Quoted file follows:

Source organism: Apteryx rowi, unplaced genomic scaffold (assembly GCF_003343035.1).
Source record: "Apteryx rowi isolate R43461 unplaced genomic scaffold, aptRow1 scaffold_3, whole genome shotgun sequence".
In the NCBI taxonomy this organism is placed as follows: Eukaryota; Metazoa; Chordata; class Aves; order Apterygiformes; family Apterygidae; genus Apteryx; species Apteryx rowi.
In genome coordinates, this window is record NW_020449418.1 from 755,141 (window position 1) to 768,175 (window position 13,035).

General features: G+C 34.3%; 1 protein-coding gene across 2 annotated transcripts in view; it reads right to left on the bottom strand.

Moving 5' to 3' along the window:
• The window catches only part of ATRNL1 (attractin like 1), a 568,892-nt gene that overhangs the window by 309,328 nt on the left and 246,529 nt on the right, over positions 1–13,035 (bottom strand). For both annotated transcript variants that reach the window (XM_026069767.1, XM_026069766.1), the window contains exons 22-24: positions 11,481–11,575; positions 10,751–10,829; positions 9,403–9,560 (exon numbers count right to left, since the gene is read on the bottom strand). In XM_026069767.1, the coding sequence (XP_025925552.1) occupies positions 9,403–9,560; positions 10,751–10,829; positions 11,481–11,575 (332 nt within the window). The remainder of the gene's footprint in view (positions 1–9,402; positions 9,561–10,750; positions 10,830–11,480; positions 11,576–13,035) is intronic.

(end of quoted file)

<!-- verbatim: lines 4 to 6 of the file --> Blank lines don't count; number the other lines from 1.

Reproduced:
In genome coordinates, this window is record NW_020449418.1 from 755,141 (window position 1) to 768,175 (window position 13,035).

General features: G+C 34.3%; 1 protein-coding gene across 2 annotated transcripts in view; it reads right to left on the bottom strand.

Moving 5' to 3' along the window: